Herpes medication can cause serious interactions
A Red Hand letter warns of the potentially fatal interactions between herpes drugs from the class of brivudine-containing drugs and so-called fluoropyrimidines. Under no circumstances should brivudine and fluoropyrimidine be taken at the same time.
There must be a gap of at least four weeks between the use of brivudine and fluoropyrimidines in order to avoid potentially fatal interactions, warn the marketing authorization holders of medicines containing brivudine in consultation with the European Medicines Agency (EMA). A corresponding red hand letter was published on the website of the Federal Institute for Drugs and Medical Devices (BfArM).
Brivudine and fluoropyrimidines
Medicines with brivudine are used against the herpes simplex type 1 virus (trigger of cold sores) and herpes zoster (trigger of shingles). Fluoropyrimidines are used in cancer therapy, but also in the treatment of fungal infections. If both active ingredients are taken in parallel, this can have fatal consequences.
Fluoropyrimidine toxicity greatly increased
Brivudin inhibits dihydropyrimidine dehydrogenase (DPD), an enzyme that metabolizes pyrimidine-based drugs such as fluorouracil, capecitabine, tegafur and flucytosine, via its main metabolite bromovinyl uracil (BVU). Thus, inhibition of DPD leads to an increased level of fluoropyrimidines, which increases fluoropyrimidine toxicity to such an extent that it is potentially fatal.
Interaction with impending deaths
"Deaths can occur as a result of drug interactions between brivudine and fluoropyrimidines (e.g. fluorouracil (5-FU), capecitabine, tegafur, flucytosine)," the clear warning in the Red Hand letter. Therefore, the technical information, package leaflet and labeling of the outer carton will be revised accordingly, in order to indicate even more the compliance with the 4-week interval between treatment with brivudine and fluoropyrimidines.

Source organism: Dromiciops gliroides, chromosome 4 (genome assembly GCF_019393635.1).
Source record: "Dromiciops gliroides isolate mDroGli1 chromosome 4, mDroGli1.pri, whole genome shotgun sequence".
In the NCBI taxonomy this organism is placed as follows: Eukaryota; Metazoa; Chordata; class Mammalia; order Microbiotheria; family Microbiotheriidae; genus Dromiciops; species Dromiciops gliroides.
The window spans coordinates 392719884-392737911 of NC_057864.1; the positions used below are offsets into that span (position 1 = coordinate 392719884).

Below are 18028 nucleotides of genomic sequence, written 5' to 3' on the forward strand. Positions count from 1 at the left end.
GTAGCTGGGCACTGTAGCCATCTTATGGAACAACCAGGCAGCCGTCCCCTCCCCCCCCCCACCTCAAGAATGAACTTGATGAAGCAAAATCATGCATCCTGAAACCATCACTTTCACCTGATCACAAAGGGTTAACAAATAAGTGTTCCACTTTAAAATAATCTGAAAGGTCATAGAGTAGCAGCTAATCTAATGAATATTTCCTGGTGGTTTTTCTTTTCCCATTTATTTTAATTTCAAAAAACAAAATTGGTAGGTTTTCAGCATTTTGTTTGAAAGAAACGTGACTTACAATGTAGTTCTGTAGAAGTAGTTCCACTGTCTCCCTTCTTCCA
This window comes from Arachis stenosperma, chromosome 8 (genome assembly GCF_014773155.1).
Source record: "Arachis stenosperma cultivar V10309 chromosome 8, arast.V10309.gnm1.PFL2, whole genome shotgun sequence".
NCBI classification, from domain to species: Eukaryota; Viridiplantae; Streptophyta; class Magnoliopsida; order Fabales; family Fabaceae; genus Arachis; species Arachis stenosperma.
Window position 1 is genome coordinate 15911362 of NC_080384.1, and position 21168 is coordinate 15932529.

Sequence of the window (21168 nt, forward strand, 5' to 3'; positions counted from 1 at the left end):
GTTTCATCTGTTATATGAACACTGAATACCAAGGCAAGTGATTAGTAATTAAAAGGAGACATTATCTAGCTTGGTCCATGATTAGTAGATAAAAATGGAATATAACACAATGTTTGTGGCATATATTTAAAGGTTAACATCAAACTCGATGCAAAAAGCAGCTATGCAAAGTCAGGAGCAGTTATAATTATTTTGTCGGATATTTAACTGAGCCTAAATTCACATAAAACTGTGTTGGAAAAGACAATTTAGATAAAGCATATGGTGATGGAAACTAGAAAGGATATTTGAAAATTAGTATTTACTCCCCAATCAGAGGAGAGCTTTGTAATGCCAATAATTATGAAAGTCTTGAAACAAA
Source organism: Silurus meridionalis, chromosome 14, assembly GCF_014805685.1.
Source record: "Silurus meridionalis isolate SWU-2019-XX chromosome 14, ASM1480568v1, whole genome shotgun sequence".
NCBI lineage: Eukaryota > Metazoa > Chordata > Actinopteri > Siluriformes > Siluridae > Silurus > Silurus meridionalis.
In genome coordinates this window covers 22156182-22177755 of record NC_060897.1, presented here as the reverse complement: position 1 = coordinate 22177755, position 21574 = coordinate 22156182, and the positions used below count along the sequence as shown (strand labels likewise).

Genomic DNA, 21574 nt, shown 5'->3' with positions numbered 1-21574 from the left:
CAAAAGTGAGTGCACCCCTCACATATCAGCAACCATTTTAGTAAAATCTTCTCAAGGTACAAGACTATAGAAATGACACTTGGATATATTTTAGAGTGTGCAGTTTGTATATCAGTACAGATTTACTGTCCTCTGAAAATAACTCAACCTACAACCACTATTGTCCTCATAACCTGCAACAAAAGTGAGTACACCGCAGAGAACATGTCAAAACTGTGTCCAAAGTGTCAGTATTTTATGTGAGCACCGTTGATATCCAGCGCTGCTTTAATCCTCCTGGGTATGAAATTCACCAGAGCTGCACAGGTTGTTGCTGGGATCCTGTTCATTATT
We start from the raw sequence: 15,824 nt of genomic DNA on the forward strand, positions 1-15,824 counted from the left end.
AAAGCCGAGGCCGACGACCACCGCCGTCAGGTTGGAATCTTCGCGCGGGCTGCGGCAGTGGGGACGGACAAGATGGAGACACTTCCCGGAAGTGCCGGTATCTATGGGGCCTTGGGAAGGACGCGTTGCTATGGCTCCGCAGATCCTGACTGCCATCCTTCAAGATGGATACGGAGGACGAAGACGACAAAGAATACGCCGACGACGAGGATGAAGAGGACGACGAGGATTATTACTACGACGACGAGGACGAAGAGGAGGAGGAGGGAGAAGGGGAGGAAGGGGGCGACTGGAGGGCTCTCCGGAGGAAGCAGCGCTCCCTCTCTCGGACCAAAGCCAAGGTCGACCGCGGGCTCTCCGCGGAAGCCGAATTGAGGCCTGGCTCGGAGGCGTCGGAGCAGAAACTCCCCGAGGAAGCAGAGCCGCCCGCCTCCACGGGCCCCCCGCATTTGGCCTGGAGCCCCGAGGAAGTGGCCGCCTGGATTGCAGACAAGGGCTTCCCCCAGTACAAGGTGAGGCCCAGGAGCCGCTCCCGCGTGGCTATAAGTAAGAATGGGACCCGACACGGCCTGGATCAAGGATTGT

A patient card with the most important information for patients and healthcare professionals should also be included with each pack and a checklist for prescribing doctors should be provided.
Who Shouldn't Get Brivudine?
According to the Red Hand Letter, brivudine is contraindicated in patients
- who have recently received, are currently receiving, or are due to receive cancer chemotherapy within four weeks of medicinal products containing fluorouracil, including its topical preparations, prodrugs (e.g. capecitabine, tegafur), and combination products containing one of these agents or other fluoropyrimidines .
- who have recently received or are currently receiving antifungal therapy with flucytosine; because a small amount of flucytosine is converted to fluorouracil.
- who are immunodeficient, such as those who have recently had cancer chemotherapy.
Author and source information
This text corresponds to the specifications of the medical literature, medical guidelines and current studies and has been checked by medical doctors.
Dipl. Geogr. Fabian Peters
- Federal Institute for Drugs and Medical Devices (BfArM): Rote-Hand-Brief on brivudine-containing drugs: Potentially fatal toxicity of fluoropyrimidines when used shortly before, simultaneously with or within 4 weeks after the end of treatment with brivudine (published May 13, 2020), bfarm .de